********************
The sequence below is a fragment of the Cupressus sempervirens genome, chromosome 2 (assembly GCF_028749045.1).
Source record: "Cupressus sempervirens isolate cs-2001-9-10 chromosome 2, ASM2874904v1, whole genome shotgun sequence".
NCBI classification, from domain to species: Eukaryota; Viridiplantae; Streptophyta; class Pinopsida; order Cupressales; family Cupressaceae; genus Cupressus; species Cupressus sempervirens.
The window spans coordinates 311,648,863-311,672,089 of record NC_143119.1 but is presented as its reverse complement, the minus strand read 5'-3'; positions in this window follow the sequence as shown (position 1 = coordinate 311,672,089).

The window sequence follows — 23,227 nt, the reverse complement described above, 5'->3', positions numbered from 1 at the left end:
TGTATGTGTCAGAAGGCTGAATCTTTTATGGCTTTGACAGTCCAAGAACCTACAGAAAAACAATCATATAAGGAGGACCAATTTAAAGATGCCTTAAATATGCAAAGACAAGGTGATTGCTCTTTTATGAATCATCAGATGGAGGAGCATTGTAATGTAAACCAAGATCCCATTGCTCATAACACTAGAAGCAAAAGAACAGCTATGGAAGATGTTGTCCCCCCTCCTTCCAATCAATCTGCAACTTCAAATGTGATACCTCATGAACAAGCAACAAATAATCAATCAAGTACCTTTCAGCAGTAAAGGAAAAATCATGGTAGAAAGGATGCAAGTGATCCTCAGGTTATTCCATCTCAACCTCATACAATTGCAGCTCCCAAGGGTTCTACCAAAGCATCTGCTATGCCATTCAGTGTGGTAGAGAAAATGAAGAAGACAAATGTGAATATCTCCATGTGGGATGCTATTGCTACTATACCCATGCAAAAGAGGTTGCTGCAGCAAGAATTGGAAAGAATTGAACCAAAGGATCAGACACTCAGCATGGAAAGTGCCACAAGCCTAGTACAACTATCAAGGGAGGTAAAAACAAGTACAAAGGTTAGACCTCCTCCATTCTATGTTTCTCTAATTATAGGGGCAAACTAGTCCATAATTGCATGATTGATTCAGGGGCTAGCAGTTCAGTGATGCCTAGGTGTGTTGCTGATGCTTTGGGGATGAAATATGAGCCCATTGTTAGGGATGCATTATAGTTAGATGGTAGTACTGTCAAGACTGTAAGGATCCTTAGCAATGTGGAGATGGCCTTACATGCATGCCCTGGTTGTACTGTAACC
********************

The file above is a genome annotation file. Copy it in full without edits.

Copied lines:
The sequence below is a fragment of the Cupressus sempervirens genome, chromosome 2 (assembly GCF_028749045.1).
Source record: "Cupressus sempervirens isolate cs-2001-9-10 chromosome 2, ASM2874904v1, whole genome shotgun sequence".
NCBI classification, from domain to species: Eukaryota; Viridiplantae; Streptophyta; class Pinopsida; order Cupressales; family Cupressaceae; genus Cupressus; species Cupressus sempervirens.
The window spans coordinates 311,648,863-311,672,089 of record NC_143119.1 but is presented as its reverse complement, the minus strand read 5'-3'; positions in this window follow the sequence as shown (position 1 = coordinate 311,672,089).

The window sequence follows — 23,227 nt, the reverse complement described above, 5'->3', positions numbered from 1 at the left end:
TGTATGTGTCAGAAGGCTGAATCTTTTATGGCTTTGACAGTCCAAGAACCTACAGAAAAACAATCATATAAGGAGGACCAATTTAAAGATGCCTTAAATATGCAAAGACAAGGTGATTGCTCTTTTATGAATCATCAGATGGAGGAGCATTGTAATGTAAACCAAGATCCCATTGCTCATAACACTAGAAGCAAAAGAACAGCTATGGAAGATGTTGTCCCCCCTCCTTCCAATCAATCTGCAACTTCAAATGTGATACCTCATGAACAAGCAACAAATAATCAATCAAGTACCTTTCAGCAGTAAAGGAAAAATCATGGTAGAAAGGATGCAAGTGATCCTCAGGTTATTCCATCTCAACCTCATACAATTGCAGCTCCCAAGGGTTCTACCAAAGCATCTGCTATGCCATTCAGTGTGGTAGAGAAAATGAAGAAGACAAATGTGAATATCTCCATGTGGGATGCTATTGCTACTATACCCATGCAAAAGAGGTTGCTGCAGCAAGAATTGGAAAGAATTGAACCAAAGGATCAGACACTCAGCATGGAAAGTGCCACAAGCCTAGTACAACTATCAAGGGAGGTAAAAACAAGTACAAAGGTTAGACCTCCTCCATTCTATGTTTCTCTAATTATAGGGGCAAACTAGTCCATAATTGCATGATTGATTCAGGGGCTAGCAGTTCAGTGATGCCTAGGTGTGTTGCTGATGCTTTGGGGATGAAATATGAGCCCATTGTTAGGGATGCATTATAGTTAGATGGTAGTACTGTCAAGACTGTAAGGATCCTTAGCAATGTGGAGATGGCCTTACATGCATGCCCTGGTTGTACTGTAACC